Helping Accident Victims Recover for Painful Bone Fractures
Bone fractures are one of the most common types of injuries suffered by motor vehicle accident victims. Mark A. Hammer & Associates, Inc. has helped accident victims with fracture injuries throughout western Washington for 30 years. We know what it takes to help you recover the compensation you deserve for your bone fracture injury.
A bone fracture can be as minor as a small crack, known as a hairline fracture, and as severe as a compound fracture. In a compound fracture, the bone breaks clean in half and tears through the skin surrounding the fracture. Bones are exceptionally resilient, so a remarkable amount of force is necessary for one to break. Automobile accidents frequently produce sufficient trauma to the body to cause bone fractures.
Recovering from bone fractures can be difficult. For some fractures, victims may need to miss work. When they return to work, victims may not be able to perform the same tasks, or perform at the same level as before the injury. More serious fractures may require corrective surgery, with pins and screws inserted to stabilize the break. One consequence of this procedure is severely limited mobility in the region surrounding the break.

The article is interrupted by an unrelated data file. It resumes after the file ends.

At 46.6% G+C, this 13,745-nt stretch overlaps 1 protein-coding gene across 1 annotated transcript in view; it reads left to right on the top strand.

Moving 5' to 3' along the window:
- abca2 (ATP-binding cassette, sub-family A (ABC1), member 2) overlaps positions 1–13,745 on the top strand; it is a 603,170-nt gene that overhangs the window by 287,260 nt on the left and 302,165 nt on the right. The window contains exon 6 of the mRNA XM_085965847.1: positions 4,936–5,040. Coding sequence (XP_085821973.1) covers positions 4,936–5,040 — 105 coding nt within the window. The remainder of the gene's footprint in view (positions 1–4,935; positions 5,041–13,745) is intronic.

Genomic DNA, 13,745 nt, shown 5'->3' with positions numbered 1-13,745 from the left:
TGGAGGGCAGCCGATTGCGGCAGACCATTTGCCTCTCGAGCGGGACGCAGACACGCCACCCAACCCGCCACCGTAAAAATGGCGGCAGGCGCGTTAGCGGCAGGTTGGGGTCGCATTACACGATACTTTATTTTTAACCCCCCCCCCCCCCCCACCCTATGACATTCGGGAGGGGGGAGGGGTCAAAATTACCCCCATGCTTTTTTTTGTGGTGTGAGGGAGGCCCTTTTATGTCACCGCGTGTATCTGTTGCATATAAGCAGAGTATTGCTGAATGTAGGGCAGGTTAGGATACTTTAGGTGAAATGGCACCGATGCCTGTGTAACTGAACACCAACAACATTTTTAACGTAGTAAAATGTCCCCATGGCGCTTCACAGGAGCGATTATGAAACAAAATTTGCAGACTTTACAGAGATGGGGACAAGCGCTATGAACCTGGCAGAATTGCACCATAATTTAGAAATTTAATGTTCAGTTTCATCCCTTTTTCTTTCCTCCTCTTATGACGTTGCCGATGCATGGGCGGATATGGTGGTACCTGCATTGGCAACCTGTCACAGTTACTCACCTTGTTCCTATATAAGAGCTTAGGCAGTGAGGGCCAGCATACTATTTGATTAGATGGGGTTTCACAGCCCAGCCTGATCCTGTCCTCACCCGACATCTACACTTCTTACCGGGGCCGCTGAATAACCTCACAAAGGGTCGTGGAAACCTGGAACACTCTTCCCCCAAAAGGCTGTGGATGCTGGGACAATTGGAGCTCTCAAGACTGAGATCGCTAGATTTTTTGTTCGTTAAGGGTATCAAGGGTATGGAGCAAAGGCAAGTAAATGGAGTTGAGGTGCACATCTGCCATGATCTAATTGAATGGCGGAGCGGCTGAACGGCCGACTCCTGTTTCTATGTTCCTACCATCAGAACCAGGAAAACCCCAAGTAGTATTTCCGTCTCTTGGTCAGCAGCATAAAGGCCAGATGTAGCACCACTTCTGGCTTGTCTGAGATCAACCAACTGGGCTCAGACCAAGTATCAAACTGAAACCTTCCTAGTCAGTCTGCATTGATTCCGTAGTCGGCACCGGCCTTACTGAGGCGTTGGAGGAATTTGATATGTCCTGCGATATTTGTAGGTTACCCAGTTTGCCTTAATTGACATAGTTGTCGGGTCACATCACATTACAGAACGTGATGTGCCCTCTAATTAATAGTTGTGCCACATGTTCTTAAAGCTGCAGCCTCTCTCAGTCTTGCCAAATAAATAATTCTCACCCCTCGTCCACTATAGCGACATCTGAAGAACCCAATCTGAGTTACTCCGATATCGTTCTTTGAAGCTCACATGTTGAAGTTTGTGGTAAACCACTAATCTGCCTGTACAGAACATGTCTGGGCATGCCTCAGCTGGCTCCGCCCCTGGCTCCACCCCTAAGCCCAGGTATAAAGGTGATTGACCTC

There are many different types of fractures; some involve more pain than others and require more time to heal; some may not heal completely at all and leave the accident victim with a life-long disability. Understanding the significance of different types of fractures is essential to a proper valuation of a case and making sure the injured plaintiff is fully compensated for his or her injuries.
What are Complications Associated with Fractures?
There are various complications that can arise from a bone fracture. Physicians categorize complications with regard to when they occur. Complications can be immediate, early, or late. Some immediate complications include damage to blood vessels, muscles and tendons, and joints. Two early complications include serious infection to the fracture area, and a potentially life-threatening condition known as compartment syndrome. Finally, some late complications include imperfect union of the fracture, stiffness in joints, and osteoarthritis.